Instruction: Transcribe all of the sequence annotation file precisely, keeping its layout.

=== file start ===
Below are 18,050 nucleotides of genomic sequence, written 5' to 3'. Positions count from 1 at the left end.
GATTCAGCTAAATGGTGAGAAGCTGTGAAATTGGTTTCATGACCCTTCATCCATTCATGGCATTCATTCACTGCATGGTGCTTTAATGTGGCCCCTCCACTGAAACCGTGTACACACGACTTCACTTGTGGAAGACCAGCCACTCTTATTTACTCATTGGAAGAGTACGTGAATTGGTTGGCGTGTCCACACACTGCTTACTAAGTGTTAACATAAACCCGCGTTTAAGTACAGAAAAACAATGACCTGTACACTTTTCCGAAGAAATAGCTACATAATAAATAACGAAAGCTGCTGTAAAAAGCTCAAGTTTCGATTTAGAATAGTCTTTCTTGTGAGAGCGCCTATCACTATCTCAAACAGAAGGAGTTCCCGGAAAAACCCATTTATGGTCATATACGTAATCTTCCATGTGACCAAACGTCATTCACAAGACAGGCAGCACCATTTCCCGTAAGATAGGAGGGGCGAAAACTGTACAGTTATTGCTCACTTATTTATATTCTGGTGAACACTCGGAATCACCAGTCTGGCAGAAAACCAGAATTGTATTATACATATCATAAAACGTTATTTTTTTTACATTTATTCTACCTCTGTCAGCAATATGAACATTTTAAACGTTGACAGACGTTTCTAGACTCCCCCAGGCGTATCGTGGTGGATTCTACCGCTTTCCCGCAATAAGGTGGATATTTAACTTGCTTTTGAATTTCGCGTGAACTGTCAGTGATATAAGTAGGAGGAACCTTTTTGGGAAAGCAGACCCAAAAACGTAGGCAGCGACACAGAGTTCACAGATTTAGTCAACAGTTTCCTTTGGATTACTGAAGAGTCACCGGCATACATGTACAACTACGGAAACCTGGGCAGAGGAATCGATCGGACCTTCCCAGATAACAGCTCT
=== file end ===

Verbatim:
Below are 18,050 nucleotides of genomic sequence, written 5' to 3'. Positions count from 1 at the left end.
GATTCAGCTAAATGGTGAGAAGCTGTGAAATTGGTTTCATGACCCTTCATCCATTCATGGCATTCATTCACTGCATGGTGCTTTAATGTGGCCCCTCCACTGAAACCGTGTACACACGACTTCACTTGTGGAAGACCAGCCACTCTTATTTACTCATTGGAAGAGTACGTGAATTGGTTGGCGTGTCCACACACTGCTTACTAAGTGTTAACATAAACCCGCGTTTAAGTACAGAAAAACAATGACCTGTACACTTTTCCGAAGAAATAGCTACATAATAAATAACGAAAGCTGCTGTAAAAAGCTCAAGTTTCGATTTAGAATAGTCTTTCTTGTGAGAGCGCCTATCACTATCTCAAACAGAAGGAGTTCCCGGAAAAACCCATTTATGGTCATATACGTAATCTTCCATGTGACCAAACGTCATTCACAAGACAGGCAGCACCATTTCCCGTAAGATAGGAGGGGCGAAAACTGTACAGTTATTGCTCACTTATTTATATTCTGGTGAACACTCGGAATCACCAGTCTGGCAGAAAACCAGAATTGTATTATACATATCATAAAACGTTATTTTTTTTACATTTATTCTACCTCTGTCAGCAATATGAACATTTTAAACGTTGACAGACGTTTCTAGACTCCCCCAGGCGTATCGTGGTGGATTCTACCGCTTTCCCGCAATAAGGTGGATATTTAACTTGCTTTTGAATTTCGCGTGAACTGTCAGTGATATAAGTAGGAGGAACCTTTTTGGGAAAGCAGACCCAAAAACGTAGGCAGCGACACAGAGTTCACAGATTTAGTCAACAGTTTCCTTTGGATTACTGAAGAGTCACCGGCATACATGTACAACTACGGAAACCTGGGCAGAGGAATCGATCGGACCTTCCCAGATAACAGCTCT